During the ACC Scientific Sessions 2011 in Orlando, Florida, US, the first of the Late Breaking Sessions focused on antithrombotic therapy. The findings of these trials were certainly a mixed bag, with some negative results (TARGET), unexpected data (AIDA STEMI), and a degree of success (ATLAS). Nonetheless, each trial conclusion raised important and intriguing questions about the future of antithrombotic therapy.
Here we provide you with an overview of the late breaking clinical trials on the first day of the AHA Scientific Sessions 2011.
The Apixaban Dosing to Optimize Protection from Thrombosis (ADOPT) trial was presented by Samuel Z Goldhaber, MD from Brigham and Women’s Hospital, Harvard Medical School, US.
This randomized, double-blind, double-dummy trial tested the hypothesis that the extended use of apixaban would be more effective than the short term use of enoxaparin for venous thromboembolism (VTE) prophylasis in medically ill patients.
The outcome of the ADOPT trial revealed that 30-day prophylaxis with apixaban was not superior to 6-14 days of treatment with enoxaparin. Apixaban was also associated with an increase in major bleeding events compared to enoxaparin.
That the risk of VTE increases after hospital discharge is well-established; however the results of ADOPT do not provide justification for policy change in this treatment, although they do highlight the need to identify subgroups that would benefit from targeted extended prophylaxis.
The TRACER trial provided an overview of the use of vorapaxar in the for treatment of acute coronary artery syndromes (ACS).
This large, multinational, double-blind, randomized trial compared vorapaxar with placebo in 12,994 patients with ACS without ST-segment-elevation. The primary endpoint was a composite of death from CV causes, MI or stroke. However, the TRACER trial was halted earlier this year after an increase in intercranial haemorrage was reported in patients with a history of stroke.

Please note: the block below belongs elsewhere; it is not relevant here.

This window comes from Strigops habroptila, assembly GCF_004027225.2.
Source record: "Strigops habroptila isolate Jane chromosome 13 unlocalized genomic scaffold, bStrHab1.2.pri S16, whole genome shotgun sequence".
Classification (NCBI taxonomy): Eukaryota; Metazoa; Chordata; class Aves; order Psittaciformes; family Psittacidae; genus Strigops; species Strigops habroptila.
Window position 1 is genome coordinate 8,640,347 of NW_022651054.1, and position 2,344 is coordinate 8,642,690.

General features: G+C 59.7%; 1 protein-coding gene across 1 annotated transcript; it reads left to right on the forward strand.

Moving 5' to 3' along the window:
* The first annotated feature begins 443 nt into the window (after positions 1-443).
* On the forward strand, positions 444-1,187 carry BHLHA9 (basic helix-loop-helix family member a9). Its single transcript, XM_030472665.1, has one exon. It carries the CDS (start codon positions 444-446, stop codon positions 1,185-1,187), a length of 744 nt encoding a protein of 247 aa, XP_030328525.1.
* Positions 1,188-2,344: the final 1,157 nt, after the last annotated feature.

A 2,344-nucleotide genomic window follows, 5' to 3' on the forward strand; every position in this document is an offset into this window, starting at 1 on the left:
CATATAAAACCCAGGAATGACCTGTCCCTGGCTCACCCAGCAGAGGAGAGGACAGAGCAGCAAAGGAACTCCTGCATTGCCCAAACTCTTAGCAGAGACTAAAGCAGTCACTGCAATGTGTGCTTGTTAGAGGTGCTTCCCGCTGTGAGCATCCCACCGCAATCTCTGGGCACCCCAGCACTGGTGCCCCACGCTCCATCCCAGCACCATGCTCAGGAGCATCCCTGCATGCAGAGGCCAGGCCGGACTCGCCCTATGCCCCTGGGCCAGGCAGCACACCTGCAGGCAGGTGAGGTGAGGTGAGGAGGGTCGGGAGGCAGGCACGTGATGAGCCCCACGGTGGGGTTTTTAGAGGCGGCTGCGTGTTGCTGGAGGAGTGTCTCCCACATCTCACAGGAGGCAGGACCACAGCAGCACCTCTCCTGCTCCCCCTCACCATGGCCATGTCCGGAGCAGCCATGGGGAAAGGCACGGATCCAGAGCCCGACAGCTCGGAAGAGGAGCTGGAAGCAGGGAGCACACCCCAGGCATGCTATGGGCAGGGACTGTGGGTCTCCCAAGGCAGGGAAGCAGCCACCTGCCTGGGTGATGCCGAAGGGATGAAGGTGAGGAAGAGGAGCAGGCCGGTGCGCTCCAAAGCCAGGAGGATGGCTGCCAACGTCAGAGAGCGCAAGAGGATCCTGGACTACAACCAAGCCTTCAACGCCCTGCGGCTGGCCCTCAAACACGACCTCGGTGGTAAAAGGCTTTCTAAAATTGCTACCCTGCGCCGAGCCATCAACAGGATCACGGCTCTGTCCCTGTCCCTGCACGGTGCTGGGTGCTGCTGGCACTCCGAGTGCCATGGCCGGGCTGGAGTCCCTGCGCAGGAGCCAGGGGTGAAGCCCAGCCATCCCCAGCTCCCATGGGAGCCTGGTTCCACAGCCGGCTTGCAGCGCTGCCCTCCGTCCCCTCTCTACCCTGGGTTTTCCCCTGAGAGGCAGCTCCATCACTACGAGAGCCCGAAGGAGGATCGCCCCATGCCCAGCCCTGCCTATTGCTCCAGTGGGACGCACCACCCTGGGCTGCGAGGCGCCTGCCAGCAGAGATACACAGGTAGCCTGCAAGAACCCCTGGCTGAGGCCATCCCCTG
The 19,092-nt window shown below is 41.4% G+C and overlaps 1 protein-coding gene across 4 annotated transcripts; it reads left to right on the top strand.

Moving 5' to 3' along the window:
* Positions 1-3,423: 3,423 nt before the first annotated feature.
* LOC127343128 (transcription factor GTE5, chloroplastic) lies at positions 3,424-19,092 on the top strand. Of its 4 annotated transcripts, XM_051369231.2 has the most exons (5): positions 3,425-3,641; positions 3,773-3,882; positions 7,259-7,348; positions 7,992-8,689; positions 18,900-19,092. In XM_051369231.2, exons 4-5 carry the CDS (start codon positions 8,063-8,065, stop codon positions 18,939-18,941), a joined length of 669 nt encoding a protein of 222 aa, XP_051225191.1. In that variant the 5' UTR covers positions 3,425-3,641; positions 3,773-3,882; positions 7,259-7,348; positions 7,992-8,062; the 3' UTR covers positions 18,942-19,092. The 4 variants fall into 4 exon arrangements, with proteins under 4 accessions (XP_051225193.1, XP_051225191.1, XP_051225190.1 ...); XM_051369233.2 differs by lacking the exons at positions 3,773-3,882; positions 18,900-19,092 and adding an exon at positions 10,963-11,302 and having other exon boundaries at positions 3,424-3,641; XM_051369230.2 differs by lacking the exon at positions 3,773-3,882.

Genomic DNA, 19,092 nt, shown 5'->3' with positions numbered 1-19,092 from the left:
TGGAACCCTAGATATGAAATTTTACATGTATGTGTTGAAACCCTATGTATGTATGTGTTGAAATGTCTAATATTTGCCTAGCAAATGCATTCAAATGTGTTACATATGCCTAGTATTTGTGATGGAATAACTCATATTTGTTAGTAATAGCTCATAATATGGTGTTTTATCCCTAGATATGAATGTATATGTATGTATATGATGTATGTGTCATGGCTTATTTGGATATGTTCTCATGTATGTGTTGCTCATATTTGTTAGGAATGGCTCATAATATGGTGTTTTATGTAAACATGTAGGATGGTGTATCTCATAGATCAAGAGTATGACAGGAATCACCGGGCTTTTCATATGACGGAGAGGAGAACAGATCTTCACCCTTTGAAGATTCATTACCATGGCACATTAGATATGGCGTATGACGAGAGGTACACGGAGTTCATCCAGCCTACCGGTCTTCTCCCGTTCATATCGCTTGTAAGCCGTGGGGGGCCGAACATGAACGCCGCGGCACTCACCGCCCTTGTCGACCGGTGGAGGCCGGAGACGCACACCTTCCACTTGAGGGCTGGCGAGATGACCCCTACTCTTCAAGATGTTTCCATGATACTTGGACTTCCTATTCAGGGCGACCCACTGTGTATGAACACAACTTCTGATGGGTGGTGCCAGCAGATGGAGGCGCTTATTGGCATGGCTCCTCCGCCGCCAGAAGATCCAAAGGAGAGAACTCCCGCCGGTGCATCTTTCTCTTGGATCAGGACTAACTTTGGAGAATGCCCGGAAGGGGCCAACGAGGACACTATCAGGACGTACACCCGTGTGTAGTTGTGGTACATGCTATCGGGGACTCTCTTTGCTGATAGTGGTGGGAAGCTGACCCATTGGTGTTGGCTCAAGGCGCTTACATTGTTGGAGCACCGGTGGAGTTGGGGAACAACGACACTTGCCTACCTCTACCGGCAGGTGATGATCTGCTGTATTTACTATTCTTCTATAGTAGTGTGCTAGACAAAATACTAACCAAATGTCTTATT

As the novel oral antithombotic agent had reached all primary and secondary end points, the researchers were able to present their findings at the AHA 2011.
There were no benefits in terms of primary end points, and vorapaxar significantly increased the risk of major bleeding, especially intercranial hemorrhage.
During the discussion, Dr Keith Fox from Edinburgh, UK noted that in the placebo population of the trail, patients had a 6.1% risk of death and a 12.1% risk of stroke at two years, and approximately half of these occurred at 4 months, stating that TRACER has “missed the sweet spot between efficacy and safety.”
ATLAS ACS2 TIMI 51
The results of the ATLAS ACS2 TIMI 51 trial was big news at the AHA Scientific Sessions 2011, showing that very low dose rivaroxaban (2.5 mg, and 5 mg, respectively) in combination with other antiplatelet therapies significantly lowers the effects of cardiac events in patients with symptoms across the ACS spectrum compared with the current standard of care.
The results of this trial were presented by C Michael Gibson, MD, Beth Isreal Deaconess Medicine Center, Boston, Mass. Us.
Rivaroxaban 5.0 mg produced a significant reduction in the primary end points, although the rates of CV death were not reduced. However, rivaroxaban 2.5 mg produced a 32% relative risk reduction in all cause mortality and a 34% risk reduction of CV death.
These benefits were consistent across all sub-groups, there was no evidence of rebound ischaemic events and no difference in the risk of fatal bleeding.
As Gibson stated during the presentation, the results of ATLAS ACS2 TIMI 51 represent “a new era in secondary prevention after acute coronary syndrome.” [1, 2]
1. Mega J, Braunwald E, Wiviott, et al., Rivaroxaban in patients with a recent acute coronary syndrome. NEJM 2011; November 13: 10.1056/NEJMoa1112277
2. Roe MT, Ohman EM. A new era in secondary prevention after coronary syndrome. NEJM 2011; November 13: 10.1056/NEJMe1112770